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Atrial Flutter (cont.)

When to seek medical care for atrial flutter

If a person experiences any of the symptoms suggestive of atrial flutter, a health care provider should be called for an appointment. If symptoms are severe or alarming, urgent medical attention should be sought.

If a person is taking any medication for atrial flutter and experiences a change or worsening of the symptoms, a health care provider should be called.

If a person has been diagnosed with atrial flutter and is being treated, medical attention should be sought immediately at a hospital emergency department if any of the following symptoms are experienced:

  • Chest pain
  • Feeling faint or light-headed
  • Fainting

How is atrial flutter diagnosed?

Upon hearing about the symptoms, the health-care professional (whether a primary care provider or a provider in the emergency department) may suspect an arrhythmia. Because many different arrhythmias can cause similar symptoms, the evaluation at first focuses on ruling out the most dangerous ones. One simple test, the electrocardiogram (ECG), can help tell a lot about what is happening with the heart.

The ECG measures and records the electrical impulses that control the beating of the heart.

  • The ECG findings highlight irregularities in the heartbeat and abnormalities in the heart.
  • In arrhythmias, the ECG tracings can help pinpoint the type of arrhythmia and where it comes from in the heart.
  • The ECG also shows signs of heart attack, heart ischemia, abnormal heart enlargement (hypertrophy), conduction abnormalities, and certain chemical and electrolyte abnormalities in the heart tissue.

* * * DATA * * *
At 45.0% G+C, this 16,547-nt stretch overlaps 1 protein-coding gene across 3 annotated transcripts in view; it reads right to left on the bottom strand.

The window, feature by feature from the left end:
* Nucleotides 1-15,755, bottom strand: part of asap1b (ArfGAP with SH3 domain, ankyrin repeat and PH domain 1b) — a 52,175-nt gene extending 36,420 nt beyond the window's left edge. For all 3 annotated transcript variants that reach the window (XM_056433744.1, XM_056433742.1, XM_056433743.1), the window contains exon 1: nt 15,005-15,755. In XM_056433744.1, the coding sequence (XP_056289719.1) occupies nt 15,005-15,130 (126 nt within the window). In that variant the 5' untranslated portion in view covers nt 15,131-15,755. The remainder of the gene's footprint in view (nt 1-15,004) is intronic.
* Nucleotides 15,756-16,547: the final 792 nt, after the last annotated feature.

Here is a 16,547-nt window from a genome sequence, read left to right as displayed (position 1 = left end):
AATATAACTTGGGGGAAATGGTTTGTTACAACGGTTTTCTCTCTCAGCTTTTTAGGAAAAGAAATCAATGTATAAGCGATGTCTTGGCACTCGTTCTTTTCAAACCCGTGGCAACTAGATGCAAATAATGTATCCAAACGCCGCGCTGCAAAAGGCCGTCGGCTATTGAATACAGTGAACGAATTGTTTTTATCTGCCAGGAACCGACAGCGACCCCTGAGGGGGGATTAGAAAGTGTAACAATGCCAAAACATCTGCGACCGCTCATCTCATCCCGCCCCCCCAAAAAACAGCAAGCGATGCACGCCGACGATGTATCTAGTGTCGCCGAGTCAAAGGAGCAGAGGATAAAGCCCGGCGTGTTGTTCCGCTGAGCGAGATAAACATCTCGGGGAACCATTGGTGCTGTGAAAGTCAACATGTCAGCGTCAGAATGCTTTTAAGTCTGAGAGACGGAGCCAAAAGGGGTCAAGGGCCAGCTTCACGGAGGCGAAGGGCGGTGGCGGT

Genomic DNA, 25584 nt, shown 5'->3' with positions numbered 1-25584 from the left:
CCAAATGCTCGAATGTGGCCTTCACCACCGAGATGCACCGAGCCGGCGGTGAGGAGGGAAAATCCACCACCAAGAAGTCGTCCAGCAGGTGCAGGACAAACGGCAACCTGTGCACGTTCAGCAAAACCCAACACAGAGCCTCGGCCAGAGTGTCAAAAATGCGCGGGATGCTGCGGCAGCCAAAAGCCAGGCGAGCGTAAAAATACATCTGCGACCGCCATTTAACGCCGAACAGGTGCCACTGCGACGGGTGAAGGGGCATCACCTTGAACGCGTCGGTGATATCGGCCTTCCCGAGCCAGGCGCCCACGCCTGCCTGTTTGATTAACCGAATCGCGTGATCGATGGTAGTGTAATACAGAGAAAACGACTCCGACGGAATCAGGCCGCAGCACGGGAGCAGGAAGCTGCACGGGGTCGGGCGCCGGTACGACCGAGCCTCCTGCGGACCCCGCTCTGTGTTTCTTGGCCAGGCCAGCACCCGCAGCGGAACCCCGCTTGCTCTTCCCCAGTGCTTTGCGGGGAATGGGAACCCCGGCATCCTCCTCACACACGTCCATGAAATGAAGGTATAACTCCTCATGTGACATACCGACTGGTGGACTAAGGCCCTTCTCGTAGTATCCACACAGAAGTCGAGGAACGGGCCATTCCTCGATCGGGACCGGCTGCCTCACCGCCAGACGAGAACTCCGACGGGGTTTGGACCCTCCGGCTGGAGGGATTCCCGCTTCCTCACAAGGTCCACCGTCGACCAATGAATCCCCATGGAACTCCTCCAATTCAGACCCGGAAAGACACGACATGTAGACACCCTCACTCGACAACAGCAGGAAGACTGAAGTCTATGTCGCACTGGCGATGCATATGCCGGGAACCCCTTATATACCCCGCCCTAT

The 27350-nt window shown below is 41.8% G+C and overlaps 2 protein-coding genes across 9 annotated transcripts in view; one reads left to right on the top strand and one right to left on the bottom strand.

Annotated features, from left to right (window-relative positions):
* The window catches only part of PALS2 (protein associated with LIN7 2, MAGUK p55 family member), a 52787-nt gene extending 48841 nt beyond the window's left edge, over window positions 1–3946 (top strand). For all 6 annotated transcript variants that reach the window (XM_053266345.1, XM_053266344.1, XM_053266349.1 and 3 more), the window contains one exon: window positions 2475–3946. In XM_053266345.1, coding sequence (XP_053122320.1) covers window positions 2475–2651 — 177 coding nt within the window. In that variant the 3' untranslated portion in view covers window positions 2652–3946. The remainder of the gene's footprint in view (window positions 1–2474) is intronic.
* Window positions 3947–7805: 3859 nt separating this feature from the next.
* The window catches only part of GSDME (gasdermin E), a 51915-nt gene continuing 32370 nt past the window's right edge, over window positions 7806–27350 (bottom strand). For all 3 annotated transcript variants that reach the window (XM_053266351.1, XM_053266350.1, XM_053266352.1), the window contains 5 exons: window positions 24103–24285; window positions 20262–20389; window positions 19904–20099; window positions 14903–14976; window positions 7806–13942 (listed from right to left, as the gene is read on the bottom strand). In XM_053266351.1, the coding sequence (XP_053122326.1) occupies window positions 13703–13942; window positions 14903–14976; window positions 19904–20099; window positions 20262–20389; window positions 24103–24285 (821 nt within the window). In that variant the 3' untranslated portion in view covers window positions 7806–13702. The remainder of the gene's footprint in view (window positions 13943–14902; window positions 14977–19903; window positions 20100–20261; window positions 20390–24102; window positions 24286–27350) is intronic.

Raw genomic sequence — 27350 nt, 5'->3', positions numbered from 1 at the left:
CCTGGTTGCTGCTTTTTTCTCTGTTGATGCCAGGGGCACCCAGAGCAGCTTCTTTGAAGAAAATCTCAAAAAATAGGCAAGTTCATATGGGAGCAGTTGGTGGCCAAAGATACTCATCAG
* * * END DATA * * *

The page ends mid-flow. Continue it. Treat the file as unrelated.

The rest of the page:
People sometimes have symptoms suggesting arrhythmias, but when the ECG is recorded, the result is normal. This may mean that the arrhythmia comes and goes (paroxysmal atrial flutter), a common condition, or it may mean an arrhythmia does not exist, and the heart feels odd or jumpy because of other factors, such as anxiety. If the ECG result is normal, an ambulatory ECG may be performed for 24 hours using a Holter monitor or for a longer period using an event monitor.

An ambulatory ECG involves a person wearing a monitoring device for a few days while going about normal activities. The purpose of an ambulatory ECG is to obtain documented proof of the arrhythmia. Proof is important because treatment depends upon identification of the arrhythmia.

  • One device is known as a Holter monitor and usually records the heart rhythm on a continual basis for 24-48 hours.
  • Some health care providers prefer that the device is worn for longer than 24-48 hours, with intermittent recording of the heart rhythm. In these cases, an event recorder is used.
  • Both the Holter monitor and the event recorder work well. The important thing is to obtain ECG documentation of the arrhythmia, if it exists.

An echocardiogram is an ultrasound test that uses sound waves to make a picture of the inside of the heart while it is beating. In this test, an ultrasound probe is positioned on the outer chest wall, and the images obtained are viewed on a monitor.

  • This test is performed to identify heart valve problems, to check ventricular function, or to look for blood clots in the atria.
  • This safe, non-invasive test uses the same technique that is used to evaluate a fetus during pregnancy.
  • This test is not always performed in the emergency department.

Occasionally, atrial flutter is detected in people with no symptoms when they see their health care provider for another reason. The health care provider may notice unusual heart sounds or an unusual pulse on physical exam, and he or she may order an ECG.

A 12-lead electrocardiogram demonstrating atrial flutter.
A 12-lead electrocardiogram demonstrating atrial flutter. Click to view larger image.

Medically Reviewed by a Doctor on 11/20/2017
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